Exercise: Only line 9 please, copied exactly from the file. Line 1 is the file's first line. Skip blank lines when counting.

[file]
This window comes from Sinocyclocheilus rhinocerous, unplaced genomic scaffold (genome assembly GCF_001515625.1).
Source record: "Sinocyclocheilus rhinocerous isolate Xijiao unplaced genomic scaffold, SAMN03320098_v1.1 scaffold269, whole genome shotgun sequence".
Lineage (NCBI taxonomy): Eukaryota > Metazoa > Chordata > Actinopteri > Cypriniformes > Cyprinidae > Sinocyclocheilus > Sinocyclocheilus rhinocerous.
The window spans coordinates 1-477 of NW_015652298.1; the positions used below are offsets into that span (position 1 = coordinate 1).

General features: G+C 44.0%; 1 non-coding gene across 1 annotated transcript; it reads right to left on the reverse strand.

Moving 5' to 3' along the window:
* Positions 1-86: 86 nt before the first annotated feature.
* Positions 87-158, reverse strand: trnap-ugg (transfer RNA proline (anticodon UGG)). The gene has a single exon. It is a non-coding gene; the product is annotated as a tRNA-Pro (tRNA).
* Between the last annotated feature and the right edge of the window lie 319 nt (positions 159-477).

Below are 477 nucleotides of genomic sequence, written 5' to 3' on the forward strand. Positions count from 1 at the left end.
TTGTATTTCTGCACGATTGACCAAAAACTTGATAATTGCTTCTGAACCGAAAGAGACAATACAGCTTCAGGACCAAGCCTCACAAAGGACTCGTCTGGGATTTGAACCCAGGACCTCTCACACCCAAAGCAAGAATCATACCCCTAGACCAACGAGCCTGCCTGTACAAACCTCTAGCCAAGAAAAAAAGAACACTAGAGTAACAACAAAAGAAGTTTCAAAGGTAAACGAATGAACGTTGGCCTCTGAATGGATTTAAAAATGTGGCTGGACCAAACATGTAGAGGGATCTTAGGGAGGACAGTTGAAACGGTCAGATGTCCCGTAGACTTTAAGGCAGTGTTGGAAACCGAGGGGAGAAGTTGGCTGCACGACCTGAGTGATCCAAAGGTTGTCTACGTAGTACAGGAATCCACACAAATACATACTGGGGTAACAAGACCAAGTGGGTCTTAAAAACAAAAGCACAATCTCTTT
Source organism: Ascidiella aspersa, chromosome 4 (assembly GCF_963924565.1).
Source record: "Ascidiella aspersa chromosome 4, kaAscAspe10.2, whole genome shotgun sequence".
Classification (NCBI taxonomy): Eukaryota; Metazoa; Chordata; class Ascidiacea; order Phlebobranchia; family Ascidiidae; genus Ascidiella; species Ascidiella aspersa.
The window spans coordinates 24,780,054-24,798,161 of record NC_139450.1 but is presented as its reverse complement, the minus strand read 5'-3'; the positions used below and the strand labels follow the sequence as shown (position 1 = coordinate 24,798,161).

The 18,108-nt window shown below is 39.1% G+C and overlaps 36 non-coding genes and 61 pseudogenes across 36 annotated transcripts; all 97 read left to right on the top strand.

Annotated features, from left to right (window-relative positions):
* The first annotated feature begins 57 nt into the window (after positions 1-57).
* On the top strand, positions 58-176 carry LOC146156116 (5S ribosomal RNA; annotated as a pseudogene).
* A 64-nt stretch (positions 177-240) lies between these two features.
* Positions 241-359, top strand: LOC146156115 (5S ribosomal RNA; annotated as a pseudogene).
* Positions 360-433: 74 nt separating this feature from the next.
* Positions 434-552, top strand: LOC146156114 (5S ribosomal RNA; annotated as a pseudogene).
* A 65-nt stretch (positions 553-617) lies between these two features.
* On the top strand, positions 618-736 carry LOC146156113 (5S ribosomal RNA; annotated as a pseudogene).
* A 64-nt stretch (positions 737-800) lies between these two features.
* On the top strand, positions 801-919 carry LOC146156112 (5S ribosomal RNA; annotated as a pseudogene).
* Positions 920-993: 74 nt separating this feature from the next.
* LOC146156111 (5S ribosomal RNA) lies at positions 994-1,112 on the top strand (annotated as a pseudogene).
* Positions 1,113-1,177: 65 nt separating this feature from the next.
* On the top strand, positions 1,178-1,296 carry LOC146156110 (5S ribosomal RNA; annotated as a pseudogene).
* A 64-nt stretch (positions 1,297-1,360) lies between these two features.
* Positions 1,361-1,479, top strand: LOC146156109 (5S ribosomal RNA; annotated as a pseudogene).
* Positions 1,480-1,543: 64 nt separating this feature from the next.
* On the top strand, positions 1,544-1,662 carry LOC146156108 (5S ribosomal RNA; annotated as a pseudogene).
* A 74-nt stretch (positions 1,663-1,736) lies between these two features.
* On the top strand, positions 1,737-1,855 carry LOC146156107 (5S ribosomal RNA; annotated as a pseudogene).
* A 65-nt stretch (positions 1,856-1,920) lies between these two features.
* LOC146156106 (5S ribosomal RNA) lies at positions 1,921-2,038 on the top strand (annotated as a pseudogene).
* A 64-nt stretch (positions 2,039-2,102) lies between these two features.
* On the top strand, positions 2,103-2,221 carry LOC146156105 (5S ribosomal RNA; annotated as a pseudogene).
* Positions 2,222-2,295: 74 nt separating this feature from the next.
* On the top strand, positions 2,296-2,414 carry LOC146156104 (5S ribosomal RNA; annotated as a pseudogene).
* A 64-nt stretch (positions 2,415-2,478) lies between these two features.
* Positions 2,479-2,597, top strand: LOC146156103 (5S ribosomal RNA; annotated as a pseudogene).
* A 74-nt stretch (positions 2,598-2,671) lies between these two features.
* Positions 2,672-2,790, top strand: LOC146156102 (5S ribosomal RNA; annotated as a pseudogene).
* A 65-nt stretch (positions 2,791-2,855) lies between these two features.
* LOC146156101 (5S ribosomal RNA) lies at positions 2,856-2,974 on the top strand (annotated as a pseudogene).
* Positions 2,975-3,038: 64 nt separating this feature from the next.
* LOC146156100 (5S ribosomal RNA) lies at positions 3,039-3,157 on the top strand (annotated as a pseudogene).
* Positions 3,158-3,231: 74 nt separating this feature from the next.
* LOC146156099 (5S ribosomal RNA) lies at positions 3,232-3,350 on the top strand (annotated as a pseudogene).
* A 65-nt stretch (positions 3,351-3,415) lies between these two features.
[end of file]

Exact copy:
* Between the last annotated feature and the right edge of the window lie 319 nt (positions 159-477).